Archive for November 2008
From Craig Murray
Jack Straw, so called Justice Minister, denies that he had any foreknowledge of the arrest of Damian Green.
Jack Straw denied directly to the BBC in the documentary “The Ambassador’s Last Stand”, and denied to the House of Commons Foreign Affairs Committee, that he had any part in the false accusations laid against me or in my removal as Ambassador for raising human rights concerns. Yet, as detailed in Murder in Samarkand, I have obtained documents in Jack Straw’s own handwriting, directing the process, and he held at least three meetings with Sir John Kerr to organise it.
On being sacked, I very openly leaked a number of government documents concerning UK policy, the use of torture material by our intelligence services, and the government’s attempts to frame me. Most of these documents were classified more highly than the documents leaked to Damian Green, like this one for example:
Yet when I leaked a number of highly classified documents, openly on the internet with my name and address, did the police come knocking at my door? No, they did not. They consulted Home Secretary John Reid, who consulted Foreign Secretary Jack Straw. They concluded that they should seek to kill the story, and not generate publicity by arresting me.
Does anybody really believe that Ministers decided whether someone as obscure as I should be arrested, but were not consulted on whether Damian Green should be arrested?
Now that the government’s extraordinary judicial harassment of journalist Sally Murrer has finally been stopped, Ms Murrer is free to speak openly about the case for the first time. In an article in today’s Mail on Sunday, Murrer describes in detail the personal toll that her 19-month ordeal has taken.
The startling political implications of the case are further highlighted by Nick Cohen in the Observer. Though sympathetic, Cohen describes as a “conspiracy theory” Murrer’s belief that she was targeted because of her close friendship with Mark Kearney, the police whistleblower in the Sadiq Khan case, who was (unsuccessfully) prosecuted with her.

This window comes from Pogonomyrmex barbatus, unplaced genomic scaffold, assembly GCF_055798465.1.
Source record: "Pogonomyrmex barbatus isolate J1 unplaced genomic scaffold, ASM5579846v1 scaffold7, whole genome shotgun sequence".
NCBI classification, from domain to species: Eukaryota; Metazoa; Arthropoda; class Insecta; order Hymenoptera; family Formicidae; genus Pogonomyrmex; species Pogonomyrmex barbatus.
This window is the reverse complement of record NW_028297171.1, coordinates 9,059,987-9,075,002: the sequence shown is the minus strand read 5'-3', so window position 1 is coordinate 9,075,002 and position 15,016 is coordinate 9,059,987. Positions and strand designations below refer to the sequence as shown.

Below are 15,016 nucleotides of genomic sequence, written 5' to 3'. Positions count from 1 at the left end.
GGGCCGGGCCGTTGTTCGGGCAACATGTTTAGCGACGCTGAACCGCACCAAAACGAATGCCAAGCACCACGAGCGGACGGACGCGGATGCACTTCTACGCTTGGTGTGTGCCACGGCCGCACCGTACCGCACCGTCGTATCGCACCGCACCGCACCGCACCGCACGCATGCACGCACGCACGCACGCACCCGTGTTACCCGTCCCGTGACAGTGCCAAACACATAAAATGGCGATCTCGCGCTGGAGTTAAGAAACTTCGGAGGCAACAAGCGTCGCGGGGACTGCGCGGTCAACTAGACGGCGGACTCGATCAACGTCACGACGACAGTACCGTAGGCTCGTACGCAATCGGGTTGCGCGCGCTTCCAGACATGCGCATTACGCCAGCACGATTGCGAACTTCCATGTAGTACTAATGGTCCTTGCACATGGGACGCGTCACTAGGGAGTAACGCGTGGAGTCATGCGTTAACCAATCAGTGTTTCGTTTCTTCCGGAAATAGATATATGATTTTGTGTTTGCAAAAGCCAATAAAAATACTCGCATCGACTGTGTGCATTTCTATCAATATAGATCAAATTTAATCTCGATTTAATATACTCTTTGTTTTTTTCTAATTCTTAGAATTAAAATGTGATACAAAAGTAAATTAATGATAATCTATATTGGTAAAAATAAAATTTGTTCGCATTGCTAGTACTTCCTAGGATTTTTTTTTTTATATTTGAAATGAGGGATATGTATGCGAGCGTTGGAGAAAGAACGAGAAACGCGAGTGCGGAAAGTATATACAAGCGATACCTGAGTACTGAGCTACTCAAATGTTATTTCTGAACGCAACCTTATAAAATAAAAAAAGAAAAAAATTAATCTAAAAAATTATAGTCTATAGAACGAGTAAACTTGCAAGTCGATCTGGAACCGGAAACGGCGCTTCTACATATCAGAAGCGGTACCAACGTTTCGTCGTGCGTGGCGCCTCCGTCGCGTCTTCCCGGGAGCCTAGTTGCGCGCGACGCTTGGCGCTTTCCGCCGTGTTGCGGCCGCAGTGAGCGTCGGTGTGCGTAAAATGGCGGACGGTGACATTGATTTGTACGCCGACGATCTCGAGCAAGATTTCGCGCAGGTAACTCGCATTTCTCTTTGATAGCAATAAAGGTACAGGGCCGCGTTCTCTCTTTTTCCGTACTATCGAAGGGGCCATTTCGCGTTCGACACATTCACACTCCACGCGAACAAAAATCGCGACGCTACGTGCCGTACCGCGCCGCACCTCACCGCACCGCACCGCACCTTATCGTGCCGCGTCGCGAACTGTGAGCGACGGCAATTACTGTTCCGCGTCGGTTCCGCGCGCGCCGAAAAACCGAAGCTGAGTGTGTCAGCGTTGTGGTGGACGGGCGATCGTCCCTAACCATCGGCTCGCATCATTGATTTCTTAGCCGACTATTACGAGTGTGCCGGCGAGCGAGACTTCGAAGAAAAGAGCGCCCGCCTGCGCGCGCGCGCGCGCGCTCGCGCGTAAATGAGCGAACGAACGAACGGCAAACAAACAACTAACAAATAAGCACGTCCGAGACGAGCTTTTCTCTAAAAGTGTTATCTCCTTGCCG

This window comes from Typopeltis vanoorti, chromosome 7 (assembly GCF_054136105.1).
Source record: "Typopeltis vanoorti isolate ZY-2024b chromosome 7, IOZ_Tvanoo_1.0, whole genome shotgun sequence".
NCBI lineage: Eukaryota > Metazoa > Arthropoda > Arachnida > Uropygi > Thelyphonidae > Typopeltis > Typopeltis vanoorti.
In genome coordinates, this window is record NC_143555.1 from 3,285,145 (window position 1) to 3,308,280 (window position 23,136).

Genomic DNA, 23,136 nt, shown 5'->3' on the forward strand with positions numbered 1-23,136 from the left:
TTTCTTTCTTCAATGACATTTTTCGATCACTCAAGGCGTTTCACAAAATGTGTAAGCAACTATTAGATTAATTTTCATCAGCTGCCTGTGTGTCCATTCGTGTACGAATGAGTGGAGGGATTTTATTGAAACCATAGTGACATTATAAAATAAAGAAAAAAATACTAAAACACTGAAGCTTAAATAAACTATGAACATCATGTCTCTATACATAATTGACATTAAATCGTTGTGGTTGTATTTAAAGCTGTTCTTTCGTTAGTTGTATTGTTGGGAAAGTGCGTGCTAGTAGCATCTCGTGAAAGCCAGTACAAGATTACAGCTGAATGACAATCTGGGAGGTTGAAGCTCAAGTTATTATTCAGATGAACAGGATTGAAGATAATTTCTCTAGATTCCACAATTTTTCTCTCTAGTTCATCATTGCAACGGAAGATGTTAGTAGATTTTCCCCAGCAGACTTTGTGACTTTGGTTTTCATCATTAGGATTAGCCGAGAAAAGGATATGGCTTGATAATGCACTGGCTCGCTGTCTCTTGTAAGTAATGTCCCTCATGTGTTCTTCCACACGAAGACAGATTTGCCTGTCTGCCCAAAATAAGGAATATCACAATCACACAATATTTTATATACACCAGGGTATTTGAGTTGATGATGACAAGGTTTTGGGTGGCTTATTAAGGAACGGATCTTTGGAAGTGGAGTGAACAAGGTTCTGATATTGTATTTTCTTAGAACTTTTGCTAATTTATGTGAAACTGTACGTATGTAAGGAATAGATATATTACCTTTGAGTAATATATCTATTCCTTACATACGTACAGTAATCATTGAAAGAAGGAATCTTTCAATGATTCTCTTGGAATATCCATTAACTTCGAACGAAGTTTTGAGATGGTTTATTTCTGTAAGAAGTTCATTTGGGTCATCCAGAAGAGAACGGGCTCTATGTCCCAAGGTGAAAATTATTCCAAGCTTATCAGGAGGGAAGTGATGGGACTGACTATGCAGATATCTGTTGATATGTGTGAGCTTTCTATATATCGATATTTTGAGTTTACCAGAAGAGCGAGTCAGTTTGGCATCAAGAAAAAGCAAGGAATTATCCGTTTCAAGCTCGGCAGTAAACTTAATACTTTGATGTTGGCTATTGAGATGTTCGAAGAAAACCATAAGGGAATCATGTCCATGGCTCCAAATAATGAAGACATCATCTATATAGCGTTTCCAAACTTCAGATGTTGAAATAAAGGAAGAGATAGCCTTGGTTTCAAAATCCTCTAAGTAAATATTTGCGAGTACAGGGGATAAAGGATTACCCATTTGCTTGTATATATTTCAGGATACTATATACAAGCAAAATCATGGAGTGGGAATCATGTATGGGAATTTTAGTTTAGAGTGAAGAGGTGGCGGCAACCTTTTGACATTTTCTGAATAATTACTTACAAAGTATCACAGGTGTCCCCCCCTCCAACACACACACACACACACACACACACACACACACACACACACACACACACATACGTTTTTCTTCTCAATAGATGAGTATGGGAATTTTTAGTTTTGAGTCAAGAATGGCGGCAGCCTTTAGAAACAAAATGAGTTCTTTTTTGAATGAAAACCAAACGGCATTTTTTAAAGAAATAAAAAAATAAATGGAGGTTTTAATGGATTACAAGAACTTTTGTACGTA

This description seems somewhat harsh. Sally Murrer is the only journalist in the entire country to have been singled out in this way, simply for doing what local journalists do all the time – taking news tip-offs from local police sources. But unlike other local newspaper journalists, one of Sally Murrer’s friends – and sources – happens to be the man at the centre of a high profile police scandal that caused the government enormous embarrassment – a man whose son and former business associate were also targeted for prosecution in the same case. It surely isn’t wildly speculative to suppose that these two facts might have had some connection…
From Christopher Booker in today’s Sunday Telegraph
If the holder of the most powerful office in the world proposed a policy guaranteed to inflict untold damage on his own country and many others, on the basis of claims so demonstrably fallacious that they amount to a string of self-deluding lies, we might well be concerned. The relevance of this is not to President Bush, as some might imagine, but to a recent policy statement by President-elect Obama.
Tomorrow, delegates from 190 countries will meet in Poznan, Poland, to pave the way for next year’s UN conference in Copenhagen at which the world will agree a successor to the Kyoto Protocol on climate change. They will see a video of Mr Obama, in only his second major policy commitment, pledging that America is now about to play the leading role in the fight to “save the planet” from global warming…
For 300 years science helped to turn Western civilisation into the richest and most comfortable the world has ever seen. Now it seems we have suddenly been plunged into a new age of superstition, where scientific evidence no longer counts for anything. The fact that America will soon be ruled by a man wholly under the spell of this post-scientific hysteria may leave us in wondering despair.
See also: Booker’s 38 bogus claims promoting white asbestos, Booker’s praise for the asbestos industry’s answer to “Doctor” Gillian McKeith, and “Misinformed”, “substantially misleading” and “absurd” – the UK government’s verdict on Christopher Booker’s claims, and The Headline That Wasn’t